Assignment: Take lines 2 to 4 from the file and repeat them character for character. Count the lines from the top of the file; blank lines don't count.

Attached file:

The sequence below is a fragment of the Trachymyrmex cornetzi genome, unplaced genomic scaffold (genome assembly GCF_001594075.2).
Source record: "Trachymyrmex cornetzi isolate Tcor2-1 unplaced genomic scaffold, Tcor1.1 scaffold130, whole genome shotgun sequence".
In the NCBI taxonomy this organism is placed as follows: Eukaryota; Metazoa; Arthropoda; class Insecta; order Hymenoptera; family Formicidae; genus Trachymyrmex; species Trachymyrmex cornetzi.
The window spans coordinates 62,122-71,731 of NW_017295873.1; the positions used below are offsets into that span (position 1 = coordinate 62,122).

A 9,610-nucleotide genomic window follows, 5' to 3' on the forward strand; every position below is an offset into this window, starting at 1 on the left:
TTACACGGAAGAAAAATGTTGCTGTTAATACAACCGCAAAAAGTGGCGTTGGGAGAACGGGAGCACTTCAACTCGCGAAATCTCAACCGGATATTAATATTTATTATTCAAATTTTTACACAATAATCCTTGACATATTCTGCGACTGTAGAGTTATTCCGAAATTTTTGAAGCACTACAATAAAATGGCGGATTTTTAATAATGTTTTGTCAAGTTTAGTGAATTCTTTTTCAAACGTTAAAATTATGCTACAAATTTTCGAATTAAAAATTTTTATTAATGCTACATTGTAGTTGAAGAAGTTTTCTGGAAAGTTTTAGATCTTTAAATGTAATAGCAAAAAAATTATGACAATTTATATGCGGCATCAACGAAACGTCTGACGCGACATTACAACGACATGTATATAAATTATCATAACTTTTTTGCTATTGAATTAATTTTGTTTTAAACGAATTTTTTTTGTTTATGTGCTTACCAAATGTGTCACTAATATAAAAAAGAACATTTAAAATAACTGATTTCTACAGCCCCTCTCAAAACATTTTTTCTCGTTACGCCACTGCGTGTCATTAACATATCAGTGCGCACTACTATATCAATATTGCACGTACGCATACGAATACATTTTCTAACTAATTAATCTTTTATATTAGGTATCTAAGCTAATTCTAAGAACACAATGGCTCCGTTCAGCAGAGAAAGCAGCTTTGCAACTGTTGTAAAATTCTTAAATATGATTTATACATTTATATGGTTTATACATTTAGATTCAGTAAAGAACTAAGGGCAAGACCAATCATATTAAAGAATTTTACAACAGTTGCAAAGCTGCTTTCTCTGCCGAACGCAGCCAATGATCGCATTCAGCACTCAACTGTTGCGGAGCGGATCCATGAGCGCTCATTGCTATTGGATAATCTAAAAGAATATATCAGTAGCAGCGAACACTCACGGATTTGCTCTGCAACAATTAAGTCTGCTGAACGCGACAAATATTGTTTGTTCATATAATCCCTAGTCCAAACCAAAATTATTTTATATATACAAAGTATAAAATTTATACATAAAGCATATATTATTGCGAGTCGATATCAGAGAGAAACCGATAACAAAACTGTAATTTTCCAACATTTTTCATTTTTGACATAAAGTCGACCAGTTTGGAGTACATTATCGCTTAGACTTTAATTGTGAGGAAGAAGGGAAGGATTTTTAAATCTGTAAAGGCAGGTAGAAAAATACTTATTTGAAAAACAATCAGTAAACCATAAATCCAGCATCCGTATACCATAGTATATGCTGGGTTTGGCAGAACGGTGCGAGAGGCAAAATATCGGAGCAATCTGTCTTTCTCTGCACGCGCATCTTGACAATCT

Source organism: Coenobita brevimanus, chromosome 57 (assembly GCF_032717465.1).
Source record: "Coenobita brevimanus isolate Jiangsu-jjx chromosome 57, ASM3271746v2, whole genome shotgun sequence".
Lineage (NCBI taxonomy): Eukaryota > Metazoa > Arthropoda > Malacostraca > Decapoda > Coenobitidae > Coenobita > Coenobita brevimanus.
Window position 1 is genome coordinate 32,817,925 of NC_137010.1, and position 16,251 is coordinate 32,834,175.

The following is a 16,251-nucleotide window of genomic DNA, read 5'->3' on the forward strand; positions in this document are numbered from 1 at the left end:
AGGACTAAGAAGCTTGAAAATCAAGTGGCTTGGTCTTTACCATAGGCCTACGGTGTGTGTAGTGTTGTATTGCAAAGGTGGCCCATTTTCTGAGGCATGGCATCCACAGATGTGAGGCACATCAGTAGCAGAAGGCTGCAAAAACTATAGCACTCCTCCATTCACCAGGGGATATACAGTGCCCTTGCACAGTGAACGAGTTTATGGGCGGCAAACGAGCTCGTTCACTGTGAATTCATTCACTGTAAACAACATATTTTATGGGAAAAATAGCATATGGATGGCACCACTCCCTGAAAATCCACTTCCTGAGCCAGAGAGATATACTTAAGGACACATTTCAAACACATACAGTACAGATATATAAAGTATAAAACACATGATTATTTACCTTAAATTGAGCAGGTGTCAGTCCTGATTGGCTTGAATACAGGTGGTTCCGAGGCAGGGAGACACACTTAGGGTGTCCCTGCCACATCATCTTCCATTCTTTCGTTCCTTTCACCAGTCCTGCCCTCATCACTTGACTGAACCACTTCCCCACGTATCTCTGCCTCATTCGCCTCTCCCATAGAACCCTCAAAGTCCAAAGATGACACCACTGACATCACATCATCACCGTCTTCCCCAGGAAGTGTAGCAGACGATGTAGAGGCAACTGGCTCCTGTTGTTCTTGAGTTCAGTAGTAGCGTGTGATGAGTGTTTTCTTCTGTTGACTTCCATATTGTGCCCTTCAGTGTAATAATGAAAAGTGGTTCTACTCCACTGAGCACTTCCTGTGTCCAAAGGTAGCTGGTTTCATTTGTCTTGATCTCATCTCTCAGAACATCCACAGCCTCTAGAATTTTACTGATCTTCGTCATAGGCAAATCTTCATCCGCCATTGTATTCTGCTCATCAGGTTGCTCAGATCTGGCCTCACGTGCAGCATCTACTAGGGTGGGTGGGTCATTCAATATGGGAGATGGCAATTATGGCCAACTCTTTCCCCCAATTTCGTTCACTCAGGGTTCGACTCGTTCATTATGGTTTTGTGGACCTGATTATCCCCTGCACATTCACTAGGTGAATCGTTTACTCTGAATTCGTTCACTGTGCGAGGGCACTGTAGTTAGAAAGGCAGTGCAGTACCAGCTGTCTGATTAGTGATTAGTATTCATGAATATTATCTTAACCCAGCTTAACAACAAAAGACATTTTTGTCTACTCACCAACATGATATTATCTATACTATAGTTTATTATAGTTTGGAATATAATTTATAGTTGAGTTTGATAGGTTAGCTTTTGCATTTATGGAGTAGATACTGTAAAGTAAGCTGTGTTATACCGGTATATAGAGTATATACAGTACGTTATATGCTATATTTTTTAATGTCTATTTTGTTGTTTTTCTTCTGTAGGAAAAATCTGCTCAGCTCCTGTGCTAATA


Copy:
Source record: "Trachymyrmex cornetzi isolate Tcor2-1 unplaced genomic scaffold, Tcor1.1 scaffold130, whole genome shotgun sequence".
In the NCBI taxonomy this organism is placed as follows: Eukaryota; Metazoa; Arthropoda; class Insecta; order Hymenoptera; family Formicidae; genus Trachymyrmex; species Trachymyrmex cornetzi.
The window spans coordinates 62,122-71,731 of NW_017295873.1; the positions used below are offsets into that span (position 1 = coordinate 62,122).